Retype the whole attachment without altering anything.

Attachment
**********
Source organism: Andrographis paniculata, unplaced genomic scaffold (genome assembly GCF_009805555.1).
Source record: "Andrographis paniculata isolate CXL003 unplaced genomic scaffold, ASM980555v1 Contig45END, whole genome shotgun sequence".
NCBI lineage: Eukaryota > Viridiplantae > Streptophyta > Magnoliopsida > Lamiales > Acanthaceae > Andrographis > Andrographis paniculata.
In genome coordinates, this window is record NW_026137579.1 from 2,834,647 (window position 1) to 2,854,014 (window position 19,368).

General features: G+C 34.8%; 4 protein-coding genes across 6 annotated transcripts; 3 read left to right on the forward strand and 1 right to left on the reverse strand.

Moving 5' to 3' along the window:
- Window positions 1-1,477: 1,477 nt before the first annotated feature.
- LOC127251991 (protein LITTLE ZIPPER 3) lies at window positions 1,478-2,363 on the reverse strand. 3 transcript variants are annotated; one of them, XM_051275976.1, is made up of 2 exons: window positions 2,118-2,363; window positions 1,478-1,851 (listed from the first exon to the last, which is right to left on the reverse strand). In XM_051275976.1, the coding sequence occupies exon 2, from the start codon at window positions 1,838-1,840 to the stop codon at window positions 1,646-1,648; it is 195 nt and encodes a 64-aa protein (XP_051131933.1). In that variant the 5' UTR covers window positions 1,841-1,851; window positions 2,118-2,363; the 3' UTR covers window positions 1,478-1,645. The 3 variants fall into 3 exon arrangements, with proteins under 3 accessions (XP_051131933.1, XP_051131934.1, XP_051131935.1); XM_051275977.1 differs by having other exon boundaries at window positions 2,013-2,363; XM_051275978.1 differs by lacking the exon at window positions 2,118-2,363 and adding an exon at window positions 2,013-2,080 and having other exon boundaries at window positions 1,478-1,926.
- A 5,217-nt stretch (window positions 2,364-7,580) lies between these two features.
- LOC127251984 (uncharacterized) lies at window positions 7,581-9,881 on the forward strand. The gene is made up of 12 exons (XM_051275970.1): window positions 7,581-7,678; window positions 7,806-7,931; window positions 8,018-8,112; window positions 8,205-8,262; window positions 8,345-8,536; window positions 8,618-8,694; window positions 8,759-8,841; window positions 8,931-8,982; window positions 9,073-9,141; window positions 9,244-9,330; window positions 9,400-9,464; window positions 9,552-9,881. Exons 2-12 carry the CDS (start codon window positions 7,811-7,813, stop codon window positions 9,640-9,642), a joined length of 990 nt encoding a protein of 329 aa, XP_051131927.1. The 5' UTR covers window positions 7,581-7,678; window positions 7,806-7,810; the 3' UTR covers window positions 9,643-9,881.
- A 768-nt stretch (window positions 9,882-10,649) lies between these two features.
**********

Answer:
Source organism: Andrographis paniculata, unplaced genomic scaffold (genome assembly GCF_009805555.1).
Source record: "Andrographis paniculata isolate CXL003 unplaced genomic scaffold, ASM980555v1 Contig45END, whole genome shotgun sequence".
NCBI lineage: Eukaryota > Viridiplantae > Streptophyta > Magnoliopsida > Lamiales > Acanthaceae > Andrographis > Andrographis paniculata.
In genome coordinates, this window is record NW_026137579.1 from 2,834,647 (window position 1) to 2,854,014 (window position 19,368).

General features: G+C 34.8%; 4 protein-coding genes across 6 annotated transcripts; 3 read left to right on the forward strand and 1 right to left on the reverse strand.

Moving 5' to 3' along the window:
- Window positions 1-1,477: 1,477 nt before the first annotated feature.
- LOC127251991 (protein LITTLE ZIPPER 3) lies at window positions 1,478-2,363 on the reverse strand. 3 transcript variants are annotated; one of them, XM_051275976.1, is made up of 2 exons: window positions 2,118-2,363; window positions 1,478-1,851 (listed from the first exon to the last, which is right to left on the reverse strand). In XM_051275976.1, the coding sequence occupies exon 2, from the start codon at window positions 1,838-1,840 to the stop codon at window positions 1,646-1,648; it is 195 nt and encodes a 64-aa protein (XP_051131933.1). In that variant the 5' UTR covers window positions 1,841-1,851; window positions 2,118-2,363; the 3' UTR covers window positions 1,478-1,645. The 3 variants fall into 3 exon arrangements, with proteins under 3 accessions (XP_051131933.1, XP_051131934.1, XP_051131935.1); XM_051275977.1 differs by having other exon boundaries at window positions 2,013-2,363; XM_051275978.1 differs by lacking the exon at window positions 2,118-2,363 and adding an exon at window positions 2,013-2,080 and having other exon boundaries at window positions 1,478-1,926.
- A 5,217-nt stretch (window positions 2,364-7,580) lies between these two features.
- LOC127251984 (uncharacterized) lies at window positions 7,581-9,881 on the forward strand. The gene is made up of 12 exons (XM_051275970.1): window positions 7,581-7,678; window positions 7,806-7,931; window positions 8,018-8,112; window positions 8,205-8,262; window positions 8,345-8,536; window positions 8,618-8,694; window positions 8,759-8,841; window positions 8,931-8,982; window positions 9,073-9,141; window positions 9,244-9,330; window positions 9,400-9,464; window positions 9,552-9,881. Exons 2-12 carry the CDS (start codon window positions 7,811-7,813, stop codon window positions 9,640-9,642), a joined length of 990 nt encoding a protein of 329 aa, XP_051131927.1. The 5' UTR covers window positions 7,581-7,678; window positions 7,806-7,810; the 3' UTR covers window positions 9,643-9,881.
- A 768-nt stretch (window positions 9,882-10,649) lies between these two features.